I could have used Andrew Greeley's latest book, "The Catholic Imagination," back then. Not that Greeley would disagree with my friends' misgivings. Yet he cheerfully admits that he is, as one of his critics has charged, "biased in favor of Catholicism." After years of pointing out the church's sins, Greeley has finally published his Apologia.
"Catholics live in an enchanted world," Greeley writes. They are "haunted by a sense that the objects, events, and persons of daily life are revelations of grace." It is a world of churches stuffed with saints and candles, each with a story to tell; of festivals, lusty lovers, and compassionate mother love; of community bonds and social concern--a world where there is more than enough grace to go around. It is a world Greeley clearly loves with all his heart.
Had he been content with providing a paean to the religious imagination of Catholic artists, Greeley's book would be an interesting corrective to the idea that religion puts a straitjacket on creativity. But Greeley, a professor of sociology as well as a priest and novelist, marshals a wealth of survey data to argue that the majority of contemporary Catholics share in the Catholic enchantment--and in so doing, are quite different from most of their Protestant neighbors.
Here are some of Greeley's surprising but quantified conclusions: Catholics, particularly those who are regular churchgoers, are more inclined than Protestants to like the opera, classical music, and fine arts exhibitions. Catholics have sex more often, more creatively, and for more years, especially if they are married to other Catholics. Catholics are more communitarian than Protestants: they place higher value on social networks and keep closer ties to family members. Catholics are more likely "to feel that the world is good rather than evil," "to think that a good person must be involved in the problems of the world," and "to see God present in His creation."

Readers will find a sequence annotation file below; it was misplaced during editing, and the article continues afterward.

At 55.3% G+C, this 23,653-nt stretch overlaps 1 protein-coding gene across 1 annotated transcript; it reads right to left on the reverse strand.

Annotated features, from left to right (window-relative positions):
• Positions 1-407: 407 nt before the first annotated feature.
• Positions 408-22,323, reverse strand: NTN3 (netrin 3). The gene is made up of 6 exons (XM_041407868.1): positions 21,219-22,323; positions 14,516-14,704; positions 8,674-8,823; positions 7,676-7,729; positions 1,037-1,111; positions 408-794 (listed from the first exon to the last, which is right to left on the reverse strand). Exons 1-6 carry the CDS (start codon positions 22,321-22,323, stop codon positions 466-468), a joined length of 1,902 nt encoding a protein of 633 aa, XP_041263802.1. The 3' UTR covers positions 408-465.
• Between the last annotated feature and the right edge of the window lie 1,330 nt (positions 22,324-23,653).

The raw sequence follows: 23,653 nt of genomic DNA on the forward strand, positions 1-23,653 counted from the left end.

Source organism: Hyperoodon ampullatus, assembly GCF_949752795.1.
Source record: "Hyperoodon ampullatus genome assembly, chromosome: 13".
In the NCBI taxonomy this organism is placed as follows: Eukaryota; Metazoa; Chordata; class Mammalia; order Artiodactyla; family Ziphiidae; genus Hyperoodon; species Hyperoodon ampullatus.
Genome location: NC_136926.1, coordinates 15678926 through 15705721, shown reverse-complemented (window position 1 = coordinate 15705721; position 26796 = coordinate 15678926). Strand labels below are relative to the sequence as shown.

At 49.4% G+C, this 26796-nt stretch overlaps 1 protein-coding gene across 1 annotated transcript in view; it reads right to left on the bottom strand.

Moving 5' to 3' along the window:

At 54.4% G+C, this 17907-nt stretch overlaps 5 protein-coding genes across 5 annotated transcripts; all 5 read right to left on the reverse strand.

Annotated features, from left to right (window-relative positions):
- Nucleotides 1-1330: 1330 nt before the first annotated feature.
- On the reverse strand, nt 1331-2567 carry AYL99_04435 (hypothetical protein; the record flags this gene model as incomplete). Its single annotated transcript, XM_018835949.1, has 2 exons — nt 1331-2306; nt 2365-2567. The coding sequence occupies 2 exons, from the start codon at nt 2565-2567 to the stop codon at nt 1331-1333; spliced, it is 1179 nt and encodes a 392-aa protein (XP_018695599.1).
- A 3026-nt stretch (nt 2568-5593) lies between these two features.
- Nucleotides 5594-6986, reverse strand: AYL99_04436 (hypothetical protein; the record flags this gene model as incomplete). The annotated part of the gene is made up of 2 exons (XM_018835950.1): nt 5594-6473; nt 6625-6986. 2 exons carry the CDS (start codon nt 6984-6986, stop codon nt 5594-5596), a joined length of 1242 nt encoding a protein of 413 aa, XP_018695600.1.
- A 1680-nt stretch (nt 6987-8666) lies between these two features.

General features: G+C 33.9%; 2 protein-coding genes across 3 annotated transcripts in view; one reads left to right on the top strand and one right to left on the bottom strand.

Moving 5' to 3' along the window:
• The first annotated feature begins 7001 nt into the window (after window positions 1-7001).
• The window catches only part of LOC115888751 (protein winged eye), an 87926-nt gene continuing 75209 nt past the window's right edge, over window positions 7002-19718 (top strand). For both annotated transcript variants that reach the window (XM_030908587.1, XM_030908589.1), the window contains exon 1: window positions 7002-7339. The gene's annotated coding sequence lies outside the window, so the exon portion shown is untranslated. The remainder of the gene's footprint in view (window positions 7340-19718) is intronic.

I once asked a writer friend what prompted his own journey to Rome. "I felt at home with the vision of Catholic novelists," he told me. Greeley names this vision grace. "Catholic artists and writers tend to hunger for the salvation of their characters," he observes, because "they find themselves in a grace-filled world, a world in which grace surges all around. A God who discloses Herself so recklessly, so prodigally, must necessarily be a God who wants salvation for all her children."
And for Catholics, Mary too brings grace as representative of "the Mother Love of God, the generous and loving, life-giving power of God, the tenderness of God, the fertility of God, the nurturing of God." How, given the obvious problems and abuses in the Catholic church, do Catholics come to such a grace-filled view of the world? Not through the "high tradition"--the "cognitive, propositional, didactic" teachings of theologians and the magisterium that Greeley calls "prosaic Catholicism." Enchantment comes rather through the "imaginative, experiential, narrative" teaching Catholics imbibe from birth from "parents, family, neighbors, and friends"--in Greeley's words, "poetic Catholicism." Rome's pontifications, in other words, are overwhelmed by Grandmother's stories.
A middle-aged Episcopal woman turned Catholic obviously faces certain frustrations. But, as Greeley points out, "there is more to the Catholic heritage than sex and authority." Greeley has done a favor for the old and jaded as well as for newly minted enthusiasts by this book-length assertion that ordinary Catholics "tend to picture God, creation, the world, society, and themselves the way their great artists do-as drenched with grace, that is to say, with God's passionately forgiving love."